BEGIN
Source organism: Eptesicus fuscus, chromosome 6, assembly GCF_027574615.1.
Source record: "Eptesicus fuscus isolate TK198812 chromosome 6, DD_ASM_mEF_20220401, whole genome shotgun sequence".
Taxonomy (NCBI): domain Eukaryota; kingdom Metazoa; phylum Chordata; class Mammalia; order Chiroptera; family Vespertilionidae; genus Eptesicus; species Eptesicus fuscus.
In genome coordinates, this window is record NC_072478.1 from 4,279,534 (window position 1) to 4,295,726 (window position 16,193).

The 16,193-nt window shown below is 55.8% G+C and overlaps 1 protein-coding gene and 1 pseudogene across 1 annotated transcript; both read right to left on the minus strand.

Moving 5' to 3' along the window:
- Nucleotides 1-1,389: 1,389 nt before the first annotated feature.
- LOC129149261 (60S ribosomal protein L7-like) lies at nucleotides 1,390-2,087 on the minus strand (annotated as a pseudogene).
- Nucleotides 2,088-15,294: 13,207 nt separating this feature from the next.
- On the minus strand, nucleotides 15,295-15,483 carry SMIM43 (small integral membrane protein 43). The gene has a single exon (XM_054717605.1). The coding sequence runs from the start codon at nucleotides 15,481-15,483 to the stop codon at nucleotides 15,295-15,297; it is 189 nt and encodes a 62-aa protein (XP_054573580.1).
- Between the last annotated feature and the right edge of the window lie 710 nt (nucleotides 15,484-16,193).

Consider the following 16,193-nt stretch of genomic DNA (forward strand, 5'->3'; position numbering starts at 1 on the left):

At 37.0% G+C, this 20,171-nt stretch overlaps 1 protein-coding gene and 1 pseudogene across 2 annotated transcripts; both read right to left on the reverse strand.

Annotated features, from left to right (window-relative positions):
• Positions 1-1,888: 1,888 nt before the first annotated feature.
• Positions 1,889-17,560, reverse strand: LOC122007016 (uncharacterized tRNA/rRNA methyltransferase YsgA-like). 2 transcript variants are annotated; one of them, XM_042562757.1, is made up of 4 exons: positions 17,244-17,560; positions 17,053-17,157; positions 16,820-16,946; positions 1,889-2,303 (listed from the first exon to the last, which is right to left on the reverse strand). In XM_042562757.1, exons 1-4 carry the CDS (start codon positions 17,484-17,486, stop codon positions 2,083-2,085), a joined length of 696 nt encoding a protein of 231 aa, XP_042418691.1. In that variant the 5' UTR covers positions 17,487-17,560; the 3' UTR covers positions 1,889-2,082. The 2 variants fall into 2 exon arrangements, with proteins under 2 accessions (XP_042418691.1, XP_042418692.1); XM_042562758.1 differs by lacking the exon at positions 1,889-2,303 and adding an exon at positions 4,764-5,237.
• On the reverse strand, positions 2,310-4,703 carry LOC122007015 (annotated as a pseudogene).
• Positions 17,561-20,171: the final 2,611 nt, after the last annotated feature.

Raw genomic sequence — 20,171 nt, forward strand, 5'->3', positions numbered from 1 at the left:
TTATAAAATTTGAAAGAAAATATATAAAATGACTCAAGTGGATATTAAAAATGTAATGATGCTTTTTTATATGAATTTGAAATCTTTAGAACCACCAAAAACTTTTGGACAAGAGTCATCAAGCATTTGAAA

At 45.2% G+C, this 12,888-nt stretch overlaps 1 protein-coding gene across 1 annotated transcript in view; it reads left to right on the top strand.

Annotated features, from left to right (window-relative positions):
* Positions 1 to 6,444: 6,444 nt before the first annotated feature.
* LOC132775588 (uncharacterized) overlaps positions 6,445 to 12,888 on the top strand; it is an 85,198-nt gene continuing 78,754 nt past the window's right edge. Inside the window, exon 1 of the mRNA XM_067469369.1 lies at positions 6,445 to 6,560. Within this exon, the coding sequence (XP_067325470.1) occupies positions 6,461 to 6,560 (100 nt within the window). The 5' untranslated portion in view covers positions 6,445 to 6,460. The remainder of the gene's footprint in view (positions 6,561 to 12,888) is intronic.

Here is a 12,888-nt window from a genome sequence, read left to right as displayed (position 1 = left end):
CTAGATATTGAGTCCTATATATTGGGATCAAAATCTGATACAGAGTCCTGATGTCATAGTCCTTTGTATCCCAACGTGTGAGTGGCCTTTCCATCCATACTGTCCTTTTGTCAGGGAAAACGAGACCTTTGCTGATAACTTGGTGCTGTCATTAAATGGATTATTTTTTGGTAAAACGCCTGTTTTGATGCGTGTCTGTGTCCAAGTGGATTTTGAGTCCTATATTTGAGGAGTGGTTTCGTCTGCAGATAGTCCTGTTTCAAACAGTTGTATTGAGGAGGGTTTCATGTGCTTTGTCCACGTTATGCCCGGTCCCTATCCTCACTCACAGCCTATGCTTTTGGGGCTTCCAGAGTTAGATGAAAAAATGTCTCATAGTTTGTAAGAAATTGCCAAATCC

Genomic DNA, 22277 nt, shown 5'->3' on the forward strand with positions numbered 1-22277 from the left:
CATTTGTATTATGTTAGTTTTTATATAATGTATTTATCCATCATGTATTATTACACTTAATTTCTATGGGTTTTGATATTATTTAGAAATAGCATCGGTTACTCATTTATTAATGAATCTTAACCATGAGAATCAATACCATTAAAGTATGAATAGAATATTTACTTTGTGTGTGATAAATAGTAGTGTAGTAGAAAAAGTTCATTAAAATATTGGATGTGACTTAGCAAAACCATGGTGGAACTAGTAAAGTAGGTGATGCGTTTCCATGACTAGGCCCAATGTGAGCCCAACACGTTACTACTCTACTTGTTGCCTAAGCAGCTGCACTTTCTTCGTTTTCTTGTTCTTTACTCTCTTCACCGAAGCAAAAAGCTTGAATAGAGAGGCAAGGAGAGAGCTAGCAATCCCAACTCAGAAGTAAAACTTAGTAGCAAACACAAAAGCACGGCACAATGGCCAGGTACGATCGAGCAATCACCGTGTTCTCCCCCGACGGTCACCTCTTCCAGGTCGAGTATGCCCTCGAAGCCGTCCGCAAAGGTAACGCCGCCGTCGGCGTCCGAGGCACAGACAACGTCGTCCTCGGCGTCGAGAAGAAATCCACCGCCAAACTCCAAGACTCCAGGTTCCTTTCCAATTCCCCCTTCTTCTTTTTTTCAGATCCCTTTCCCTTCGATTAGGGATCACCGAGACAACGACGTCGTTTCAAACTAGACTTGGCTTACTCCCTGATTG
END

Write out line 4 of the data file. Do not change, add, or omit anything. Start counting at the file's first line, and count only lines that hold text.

In genome coordinates, this window is record NC_072478.1 from 4,279,534 (window position 1) to 4,295,726 (window position 16,193).